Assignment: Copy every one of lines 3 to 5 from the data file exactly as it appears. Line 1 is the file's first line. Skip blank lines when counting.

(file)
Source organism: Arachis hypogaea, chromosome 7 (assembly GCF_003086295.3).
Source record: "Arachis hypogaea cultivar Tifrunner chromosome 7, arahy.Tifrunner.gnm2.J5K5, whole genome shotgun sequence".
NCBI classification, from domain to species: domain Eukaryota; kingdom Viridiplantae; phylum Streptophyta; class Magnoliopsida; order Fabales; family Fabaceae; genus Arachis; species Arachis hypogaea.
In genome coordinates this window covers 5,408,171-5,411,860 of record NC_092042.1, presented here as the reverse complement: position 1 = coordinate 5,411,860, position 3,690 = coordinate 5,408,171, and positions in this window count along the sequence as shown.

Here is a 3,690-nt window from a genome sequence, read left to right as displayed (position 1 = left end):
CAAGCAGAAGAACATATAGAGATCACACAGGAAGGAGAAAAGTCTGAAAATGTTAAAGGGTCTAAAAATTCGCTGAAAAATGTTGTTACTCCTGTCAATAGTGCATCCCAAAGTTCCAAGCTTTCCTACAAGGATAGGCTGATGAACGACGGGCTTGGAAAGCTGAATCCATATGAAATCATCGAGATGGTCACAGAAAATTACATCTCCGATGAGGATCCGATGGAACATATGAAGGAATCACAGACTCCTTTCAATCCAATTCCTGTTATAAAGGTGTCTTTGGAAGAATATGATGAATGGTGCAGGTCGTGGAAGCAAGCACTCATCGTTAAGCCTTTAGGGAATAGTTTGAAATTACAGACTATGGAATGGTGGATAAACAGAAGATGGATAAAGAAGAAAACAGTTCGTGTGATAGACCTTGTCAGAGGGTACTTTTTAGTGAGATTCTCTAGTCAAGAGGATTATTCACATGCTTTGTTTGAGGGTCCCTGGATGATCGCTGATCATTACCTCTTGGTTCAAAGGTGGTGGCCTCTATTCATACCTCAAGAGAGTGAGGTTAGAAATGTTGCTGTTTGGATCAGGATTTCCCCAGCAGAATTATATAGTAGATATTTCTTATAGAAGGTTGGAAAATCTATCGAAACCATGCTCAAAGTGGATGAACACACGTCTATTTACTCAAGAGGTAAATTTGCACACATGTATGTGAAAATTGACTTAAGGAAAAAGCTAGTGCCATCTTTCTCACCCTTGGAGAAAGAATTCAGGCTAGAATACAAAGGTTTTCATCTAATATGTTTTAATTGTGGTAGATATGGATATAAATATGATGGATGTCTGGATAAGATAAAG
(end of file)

NCBI classification, from domain to species: domain Eukaryota; kingdom Viridiplantae; phylum Streptophyta; class Magnoliopsida; order Fabales; family Fabaceae; genus Arachis; species Arachis hypogaea.
In genome coordinates this window covers 5,408,171-5,411,860 of record NC_092042.1, presented here as the reverse complement: position 1 = coordinate 5,411,860, position 3,690 = coordinate 5,408,171, and positions in this window count along the sequence as shown.

Here is a 3,690-nt window from a genome sequence, read left to right as displayed (position 1 = left end):